We will consider a series of textual pairings (or triplets), moving more or less chronologically through the century. We will begin with two modernist novels, Joseph Conrad’s The Secret Agent and Virginia Woolf’s Mrs. Dalloway, reading them as answers to the question “what’s in a story?” From there, we will move to T. S. Eliot’s The Waste Land, William Carlos Williams’s Spring and All, and selections from Langston Hughes. Each of these poets offers a very different vision of what poetry can and ought to be (Williams, for instance, hated The Waste Land, while Hughes, unlike the other two, was unapologetically political). None of them get the answer completely right, at least according to the next writers on our list, Allen Ginsberg and Frank O’Hara, whose works will take us into poetic realms “after” modernism (and maybe even “post”). Finally, in a partial return to narrative, we will end by reading Susan Howe’s multi-generic Singularities and Jeanette Winterson’s late-century novel Written on the Body, two texts which use literary technique to press beyond literature, though never beyond language, into the most intimate realms of personal identity.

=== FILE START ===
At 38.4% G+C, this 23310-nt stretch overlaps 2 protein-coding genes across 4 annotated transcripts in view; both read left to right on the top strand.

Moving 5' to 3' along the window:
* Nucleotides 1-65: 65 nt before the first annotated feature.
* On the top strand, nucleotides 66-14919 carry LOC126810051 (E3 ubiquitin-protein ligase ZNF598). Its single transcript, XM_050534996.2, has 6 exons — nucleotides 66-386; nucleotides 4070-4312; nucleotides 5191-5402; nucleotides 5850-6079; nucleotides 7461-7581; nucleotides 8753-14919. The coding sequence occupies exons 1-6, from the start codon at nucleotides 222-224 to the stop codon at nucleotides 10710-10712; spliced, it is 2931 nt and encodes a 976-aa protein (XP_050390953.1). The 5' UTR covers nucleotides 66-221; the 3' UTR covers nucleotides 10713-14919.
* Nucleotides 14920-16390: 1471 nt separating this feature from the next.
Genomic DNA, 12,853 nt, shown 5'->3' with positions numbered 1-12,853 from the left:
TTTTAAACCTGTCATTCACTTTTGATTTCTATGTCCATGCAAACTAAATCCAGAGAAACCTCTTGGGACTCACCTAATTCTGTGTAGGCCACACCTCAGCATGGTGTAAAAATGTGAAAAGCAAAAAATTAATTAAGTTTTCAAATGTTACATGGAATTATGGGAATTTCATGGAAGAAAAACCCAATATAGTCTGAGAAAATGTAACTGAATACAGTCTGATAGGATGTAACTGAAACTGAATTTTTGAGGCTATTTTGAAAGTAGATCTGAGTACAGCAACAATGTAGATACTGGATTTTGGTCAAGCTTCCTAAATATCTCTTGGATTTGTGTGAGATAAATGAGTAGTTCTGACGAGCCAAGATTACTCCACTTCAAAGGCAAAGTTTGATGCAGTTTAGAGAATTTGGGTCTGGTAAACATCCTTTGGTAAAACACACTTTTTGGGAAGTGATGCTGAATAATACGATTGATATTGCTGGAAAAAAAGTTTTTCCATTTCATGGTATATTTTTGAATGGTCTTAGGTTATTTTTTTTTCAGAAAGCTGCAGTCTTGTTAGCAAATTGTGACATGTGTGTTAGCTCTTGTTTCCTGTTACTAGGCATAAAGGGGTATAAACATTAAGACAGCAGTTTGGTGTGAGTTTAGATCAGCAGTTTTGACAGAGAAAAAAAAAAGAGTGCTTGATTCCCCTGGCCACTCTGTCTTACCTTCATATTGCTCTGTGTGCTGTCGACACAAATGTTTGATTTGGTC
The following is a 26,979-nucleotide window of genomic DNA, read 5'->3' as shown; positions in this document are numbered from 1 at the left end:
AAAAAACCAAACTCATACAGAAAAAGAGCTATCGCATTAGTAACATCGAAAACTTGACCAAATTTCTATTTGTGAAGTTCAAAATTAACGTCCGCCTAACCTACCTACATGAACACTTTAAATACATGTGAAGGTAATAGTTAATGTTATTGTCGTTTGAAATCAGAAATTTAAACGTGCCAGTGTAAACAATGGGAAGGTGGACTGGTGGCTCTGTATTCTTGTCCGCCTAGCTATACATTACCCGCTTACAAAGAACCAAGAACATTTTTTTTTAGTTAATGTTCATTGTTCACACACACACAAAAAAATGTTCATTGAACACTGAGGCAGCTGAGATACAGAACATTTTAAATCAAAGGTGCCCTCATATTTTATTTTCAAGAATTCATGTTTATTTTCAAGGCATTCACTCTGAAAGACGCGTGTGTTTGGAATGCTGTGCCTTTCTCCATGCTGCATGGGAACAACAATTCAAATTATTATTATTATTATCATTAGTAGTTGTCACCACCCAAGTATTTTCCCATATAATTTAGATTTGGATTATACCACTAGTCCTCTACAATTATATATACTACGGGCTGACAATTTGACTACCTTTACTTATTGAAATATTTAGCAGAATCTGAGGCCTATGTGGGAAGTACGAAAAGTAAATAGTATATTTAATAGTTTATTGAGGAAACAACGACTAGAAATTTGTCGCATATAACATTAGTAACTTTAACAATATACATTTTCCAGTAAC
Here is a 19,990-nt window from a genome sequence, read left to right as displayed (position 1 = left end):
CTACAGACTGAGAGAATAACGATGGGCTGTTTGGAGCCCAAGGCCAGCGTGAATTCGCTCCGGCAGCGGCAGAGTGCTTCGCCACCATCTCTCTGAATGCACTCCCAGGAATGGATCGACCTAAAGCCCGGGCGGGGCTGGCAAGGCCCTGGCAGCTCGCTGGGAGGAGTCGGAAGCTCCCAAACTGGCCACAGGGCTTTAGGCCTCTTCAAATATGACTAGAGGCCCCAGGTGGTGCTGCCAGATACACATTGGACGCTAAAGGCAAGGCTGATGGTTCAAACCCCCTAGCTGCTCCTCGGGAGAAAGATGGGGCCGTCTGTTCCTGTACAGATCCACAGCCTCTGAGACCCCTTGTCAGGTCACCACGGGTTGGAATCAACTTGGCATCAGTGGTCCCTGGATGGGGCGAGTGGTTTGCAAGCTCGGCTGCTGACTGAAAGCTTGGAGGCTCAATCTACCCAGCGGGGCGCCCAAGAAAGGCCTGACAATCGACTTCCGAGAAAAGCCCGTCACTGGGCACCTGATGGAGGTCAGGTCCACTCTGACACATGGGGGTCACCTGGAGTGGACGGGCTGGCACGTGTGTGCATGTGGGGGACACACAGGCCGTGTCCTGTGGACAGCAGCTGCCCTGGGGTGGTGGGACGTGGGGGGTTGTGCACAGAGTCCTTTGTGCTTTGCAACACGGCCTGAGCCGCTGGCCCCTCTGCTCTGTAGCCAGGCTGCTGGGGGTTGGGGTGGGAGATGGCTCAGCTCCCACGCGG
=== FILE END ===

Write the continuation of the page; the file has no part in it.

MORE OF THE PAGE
Other voices will invariably make themselves heard as we proceed, some critical, mostly poetic. It will be a quarter of remarkable intensity, I can tell you that. We will dance from anarchist bombing plots to stream-of-consciousness flower shopping, from poetic corpses unearthed to radical imaginations, from prophetic vortex chanting to “I do this, I do that,” from L=A=N=G=U=A=G=E games to visceral love. And I expect you to respond equally aggressively, critically, and, in the spirit of the times, with an absolute commitment to creative intelligence.
You will be expected to read a great deal of difficult texts throughout the quarter. This will be encouraged through mandatory weekly reading quizzes. You will be expected to participate actively in each period, as well as in group presentations. Finally, you will be required to write two short response papers and a final 6-8 page critical essay.
Conrad, Joseph. The Secret Agent. Modern Library Classics. ISBN 9780812973051
Eliot, T. S. The Waste Land and Other Writings Modern Library Classics, New Ed edition
(2002). ISBN 0375759344
Woolf, Virginia. Mrs. Dalloway. Harcourt/Harvest ISBN 0156628708
O’Hara, Frank. Lunch Poems. City Lights ISBN 0872860353
Ginsberg, Allen. Howl and Other Poems. City Lights ISBN 0872860175
Williams, William Carlos. Imaginations. New Directions. ISBN 0811202291